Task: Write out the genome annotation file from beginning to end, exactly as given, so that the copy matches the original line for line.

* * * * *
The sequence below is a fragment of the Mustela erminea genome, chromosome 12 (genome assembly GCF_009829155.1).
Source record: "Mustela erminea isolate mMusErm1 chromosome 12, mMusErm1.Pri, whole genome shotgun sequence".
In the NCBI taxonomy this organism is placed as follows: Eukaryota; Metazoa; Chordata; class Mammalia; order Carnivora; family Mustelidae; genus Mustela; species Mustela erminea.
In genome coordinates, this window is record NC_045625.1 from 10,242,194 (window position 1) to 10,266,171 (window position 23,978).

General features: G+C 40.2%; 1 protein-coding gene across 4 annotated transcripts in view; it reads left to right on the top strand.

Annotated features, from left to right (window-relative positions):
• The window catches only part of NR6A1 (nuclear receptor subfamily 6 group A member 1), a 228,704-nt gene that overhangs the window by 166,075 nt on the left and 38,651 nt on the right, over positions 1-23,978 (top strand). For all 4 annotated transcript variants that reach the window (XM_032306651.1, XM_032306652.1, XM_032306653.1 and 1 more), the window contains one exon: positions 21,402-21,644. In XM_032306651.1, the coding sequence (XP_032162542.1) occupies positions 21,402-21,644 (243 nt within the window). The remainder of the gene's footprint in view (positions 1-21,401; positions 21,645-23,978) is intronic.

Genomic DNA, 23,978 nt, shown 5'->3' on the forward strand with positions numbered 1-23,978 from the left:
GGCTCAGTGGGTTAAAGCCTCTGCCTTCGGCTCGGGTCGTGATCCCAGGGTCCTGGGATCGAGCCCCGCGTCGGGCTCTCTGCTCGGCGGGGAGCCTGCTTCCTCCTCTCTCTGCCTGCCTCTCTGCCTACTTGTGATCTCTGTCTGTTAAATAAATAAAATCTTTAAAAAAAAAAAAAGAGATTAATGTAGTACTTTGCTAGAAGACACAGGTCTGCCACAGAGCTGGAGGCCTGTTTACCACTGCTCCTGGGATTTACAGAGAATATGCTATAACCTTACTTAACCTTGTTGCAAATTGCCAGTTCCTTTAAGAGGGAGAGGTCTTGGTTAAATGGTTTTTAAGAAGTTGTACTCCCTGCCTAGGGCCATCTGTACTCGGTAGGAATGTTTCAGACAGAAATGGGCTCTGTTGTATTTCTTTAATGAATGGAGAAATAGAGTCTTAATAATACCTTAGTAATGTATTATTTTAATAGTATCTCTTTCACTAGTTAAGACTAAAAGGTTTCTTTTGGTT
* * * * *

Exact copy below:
The sequence below is a fragment of the Mustela erminea genome, chromosome 12 (genome assembly GCF_009829155.1).
Source record: "Mustela erminea isolate mMusErm1 chromosome 12, mMusErm1.Pri, whole genome shotgun sequence".
In the NCBI taxonomy this organism is placed as follows: Eukaryota; Metazoa; Chordata; class Mammalia; order Carnivora; family Mustelidae; genus Mustela; species Mustela erminea.
In genome coordinates, this window is record NC_045625.1 from 10,242,194 (window position 1) to 10,266,171 (window position 23,978).

General features: G+C 40.2%; 1 protein-coding gene across 4 annotated transcripts in view; it reads left to right on the top strand.

Annotated features, from left to right (window-relative positions):
• The window catches only part of NR6A1 (nuclear receptor subfamily 6 group A member 1), a 228,704-nt gene that overhangs the window by 166,075 nt on the left and 38,651 nt on the right, over positions 1-23,978 (top strand). For all 4 annotated transcript variants that reach the window (XM_032306651.1, XM_032306652.1, XM_032306653.1 and 1 more), the window contains one exon: positions 21,402-21,644. In XM_032306651.1, the coding sequence (XP_032162542.1) occupies positions 21,402-21,644 (243 nt within the window). The remainder of the gene's footprint in view (positions 1-21,401; positions 21,645-23,978) is intronic.

Genomic DNA, 23,978 nt, shown 5'->3' on the forward strand with positions numbered 1-23,978 from the left:
GGCTCAGTGGGTTAAAGCCTCTGCCTTCGGCTCGGGTCGTGATCCCAGGGTCCTGGGATCGAGCCCCGCGTCGGGCTCTCTGCTCGGCGGGGAGCCTGCTTCCTCCTCTCTCTGCCTGCCTCTCTGCCTACTTGTGATCTCTGTCTGTTAAATAAATAAAATCTTTAAAAAAAAAAAAAGAGATTAATGTAGTACTTTGCTAGAAGACACAGGTCTGCCACAGAGCTGGAGGCCTGTTTACCACTGCTCCTGGGATTTACAGAGAATATGCTATAACCTTACTTAACCTTGTTGCAAATTGCCAGTTCCTTTAAGAGGGAGAGGTCTTGGTTAAATGGTTTTTAAGAAGTTGTACTCCCTGCCTAGGGCCATCTGTACTCGGTAGGAATGTTTCAGACAGAAATGGGCTCTGTTGTATTTCTTTAATGAATGGAGAAATAGAGTCTTAATAATACCTTAGTAATGTATTATTTTAATAGTATCTCTTTCACTAGTTAAGACTAAAAGGTTTCTTTTGGTT